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Early days yet for any ‘Global Compact’ on refugee crisis

Refugees arrive at the Greek coast in south Lebos while volunteers help them to get off the boat safely. Photo: Amnesty International / Olga Stefatou
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An upcoming UN plan for addressing the unprecedented global refugee crisis could be a game-changer if governments back it up with concrete and long-term commitments, advocacy group Amnesty International said [9 May 2016].

UN Secretary-General Ban Ki-moon will publish a report  [9 May 2016] proposing a ‘Global Compact on responsibility-sharing’ to create a more predictable and equitable way of responding to large movements of refugees. As part of the ‘Global Compact’ it will also call on governments to resettle at least 10% of the global refugee population (which currently stands at 19.5 million) annually.

“The UN plan could be a game-changer, if it manages to deliver a clear, coordinated system that will ensure that the world’s wealthiest and most powerful countries pull their weight and collectively protect people fleeing war and persecution. But its success will hinge on governments agreeing a permanent system for sharing the responsibility to host and assist refugees ahead of the UN Refugee Summit in September. The ball is in their court,” said Sherif Elsayed-Ali, ‎Deputy Director of Global Issues at Amnesty International.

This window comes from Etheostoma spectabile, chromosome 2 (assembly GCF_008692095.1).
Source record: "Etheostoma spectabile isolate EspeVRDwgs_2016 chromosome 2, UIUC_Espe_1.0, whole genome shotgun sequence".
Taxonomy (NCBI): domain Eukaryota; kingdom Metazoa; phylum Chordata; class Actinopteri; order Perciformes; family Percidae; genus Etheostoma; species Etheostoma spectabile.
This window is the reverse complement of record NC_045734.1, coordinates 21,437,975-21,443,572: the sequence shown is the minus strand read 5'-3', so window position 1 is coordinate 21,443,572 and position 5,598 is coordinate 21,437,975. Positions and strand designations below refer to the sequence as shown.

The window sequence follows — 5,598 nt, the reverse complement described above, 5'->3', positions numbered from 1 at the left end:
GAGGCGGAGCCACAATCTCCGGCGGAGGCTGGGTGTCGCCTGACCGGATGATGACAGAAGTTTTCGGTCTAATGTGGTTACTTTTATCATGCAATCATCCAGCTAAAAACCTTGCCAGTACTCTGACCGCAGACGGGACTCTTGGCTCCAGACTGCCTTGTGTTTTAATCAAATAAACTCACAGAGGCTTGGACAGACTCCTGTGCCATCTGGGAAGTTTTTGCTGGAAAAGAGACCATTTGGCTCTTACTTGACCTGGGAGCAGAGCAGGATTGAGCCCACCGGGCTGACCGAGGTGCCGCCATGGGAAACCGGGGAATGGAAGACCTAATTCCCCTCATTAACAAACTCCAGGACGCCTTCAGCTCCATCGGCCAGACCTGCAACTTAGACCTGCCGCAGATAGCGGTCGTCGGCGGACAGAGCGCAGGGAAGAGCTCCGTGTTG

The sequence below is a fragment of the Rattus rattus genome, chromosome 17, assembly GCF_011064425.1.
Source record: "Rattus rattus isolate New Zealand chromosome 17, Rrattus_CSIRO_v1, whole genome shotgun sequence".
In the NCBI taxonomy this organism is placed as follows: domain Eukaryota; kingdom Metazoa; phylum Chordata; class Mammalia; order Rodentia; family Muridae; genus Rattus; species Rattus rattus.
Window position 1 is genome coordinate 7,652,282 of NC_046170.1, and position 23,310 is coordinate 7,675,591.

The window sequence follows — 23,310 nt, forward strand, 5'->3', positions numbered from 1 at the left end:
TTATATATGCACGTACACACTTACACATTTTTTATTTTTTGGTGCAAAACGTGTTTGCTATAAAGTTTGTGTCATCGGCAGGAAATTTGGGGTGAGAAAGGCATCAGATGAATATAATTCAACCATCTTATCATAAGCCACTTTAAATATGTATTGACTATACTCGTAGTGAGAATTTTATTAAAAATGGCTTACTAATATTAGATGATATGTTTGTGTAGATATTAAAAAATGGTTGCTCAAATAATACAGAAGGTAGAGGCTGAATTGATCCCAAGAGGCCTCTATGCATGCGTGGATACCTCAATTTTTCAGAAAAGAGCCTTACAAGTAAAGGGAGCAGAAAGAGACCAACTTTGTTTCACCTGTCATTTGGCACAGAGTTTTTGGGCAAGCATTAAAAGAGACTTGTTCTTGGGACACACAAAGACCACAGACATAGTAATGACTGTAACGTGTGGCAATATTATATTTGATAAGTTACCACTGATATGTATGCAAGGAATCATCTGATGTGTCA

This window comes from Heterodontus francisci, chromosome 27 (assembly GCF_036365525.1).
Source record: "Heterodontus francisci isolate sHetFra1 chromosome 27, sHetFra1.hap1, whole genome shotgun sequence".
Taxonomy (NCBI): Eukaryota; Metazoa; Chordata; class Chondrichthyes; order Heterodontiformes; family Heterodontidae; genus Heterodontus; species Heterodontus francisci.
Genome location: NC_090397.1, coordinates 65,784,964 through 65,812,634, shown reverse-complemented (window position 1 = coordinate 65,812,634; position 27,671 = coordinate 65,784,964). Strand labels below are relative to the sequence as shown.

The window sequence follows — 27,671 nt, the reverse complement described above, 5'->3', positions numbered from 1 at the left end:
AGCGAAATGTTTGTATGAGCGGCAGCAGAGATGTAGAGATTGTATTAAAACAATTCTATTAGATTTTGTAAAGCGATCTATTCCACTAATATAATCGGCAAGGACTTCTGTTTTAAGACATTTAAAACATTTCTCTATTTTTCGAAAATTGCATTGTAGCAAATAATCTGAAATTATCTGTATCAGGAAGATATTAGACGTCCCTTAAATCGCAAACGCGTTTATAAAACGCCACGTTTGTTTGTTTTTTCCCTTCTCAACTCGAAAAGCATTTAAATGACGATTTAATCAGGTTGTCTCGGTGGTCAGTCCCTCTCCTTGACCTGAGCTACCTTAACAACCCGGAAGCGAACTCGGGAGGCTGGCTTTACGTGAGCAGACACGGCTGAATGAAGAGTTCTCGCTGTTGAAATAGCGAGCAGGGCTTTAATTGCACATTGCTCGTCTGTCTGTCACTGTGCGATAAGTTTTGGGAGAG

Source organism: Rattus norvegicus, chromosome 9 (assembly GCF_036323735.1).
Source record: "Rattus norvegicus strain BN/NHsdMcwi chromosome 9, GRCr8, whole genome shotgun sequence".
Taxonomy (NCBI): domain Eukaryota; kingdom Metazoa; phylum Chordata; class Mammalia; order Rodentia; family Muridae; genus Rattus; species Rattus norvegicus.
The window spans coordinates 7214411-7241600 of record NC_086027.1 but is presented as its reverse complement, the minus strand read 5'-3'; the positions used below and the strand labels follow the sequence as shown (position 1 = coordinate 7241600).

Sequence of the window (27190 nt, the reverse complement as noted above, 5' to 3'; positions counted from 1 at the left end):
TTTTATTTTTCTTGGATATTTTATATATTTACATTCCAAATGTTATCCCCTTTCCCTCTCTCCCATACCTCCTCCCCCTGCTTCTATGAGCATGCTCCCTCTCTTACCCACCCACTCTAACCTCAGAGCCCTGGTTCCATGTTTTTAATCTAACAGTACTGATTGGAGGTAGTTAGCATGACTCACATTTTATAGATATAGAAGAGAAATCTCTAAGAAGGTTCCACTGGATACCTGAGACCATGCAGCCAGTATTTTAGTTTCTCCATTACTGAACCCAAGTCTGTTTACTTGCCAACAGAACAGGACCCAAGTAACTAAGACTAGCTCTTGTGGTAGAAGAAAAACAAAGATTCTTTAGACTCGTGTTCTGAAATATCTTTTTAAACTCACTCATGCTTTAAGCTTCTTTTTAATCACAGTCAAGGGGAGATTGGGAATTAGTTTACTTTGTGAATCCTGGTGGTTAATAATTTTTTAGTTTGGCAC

“World leaders cannot go on lurching from crisis to crisis, haggling over numbers and fiddling while parts of the world burn, leaving developing countries to host 86% of the world’s refugees.

“The result is the chaos we see around the world: refugees in shaky boats, trapped at border fences or crammed into overcrowded camps where hopes and dreams wither. Too often, these scenes of despair are borne not just from war and persecution but also of bad, callous policies. A comprehensive system that clearly sets out the responsibility of each country before the crisis becomes acute could fix that.”

Amnesty International also released recommendations including five key elements needed to make the Global Compact on responsibility-sharing effective.

Author: Editor

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